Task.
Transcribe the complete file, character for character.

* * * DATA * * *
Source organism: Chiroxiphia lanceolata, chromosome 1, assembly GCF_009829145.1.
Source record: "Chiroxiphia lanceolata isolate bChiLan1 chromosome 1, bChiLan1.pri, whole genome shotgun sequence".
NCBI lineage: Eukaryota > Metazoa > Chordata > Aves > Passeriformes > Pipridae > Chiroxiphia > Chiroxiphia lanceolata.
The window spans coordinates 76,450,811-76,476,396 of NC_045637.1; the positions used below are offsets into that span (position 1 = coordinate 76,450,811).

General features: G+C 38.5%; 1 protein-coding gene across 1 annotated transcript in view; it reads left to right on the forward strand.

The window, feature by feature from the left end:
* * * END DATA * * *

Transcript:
Source organism: Chiroxiphia lanceolata, chromosome 1, assembly GCF_009829145.1.
Source record: "Chiroxiphia lanceolata isolate bChiLan1 chromosome 1, bChiLan1.pri, whole genome shotgun sequence".
NCBI lineage: Eukaryota > Metazoa > Chordata > Aves > Passeriformes > Pipridae > Chiroxiphia > Chiroxiphia lanceolata.
The window spans coordinates 76,450,811-76,476,396 of NC_045637.1; the positions used below are offsets into that span (position 1 = coordinate 76,450,811).

General features: G+C 38.5%; 1 protein-coding gene across 1 annotated transcript in view; it reads left to right on the forward strand.

The window, feature by feature from the left end: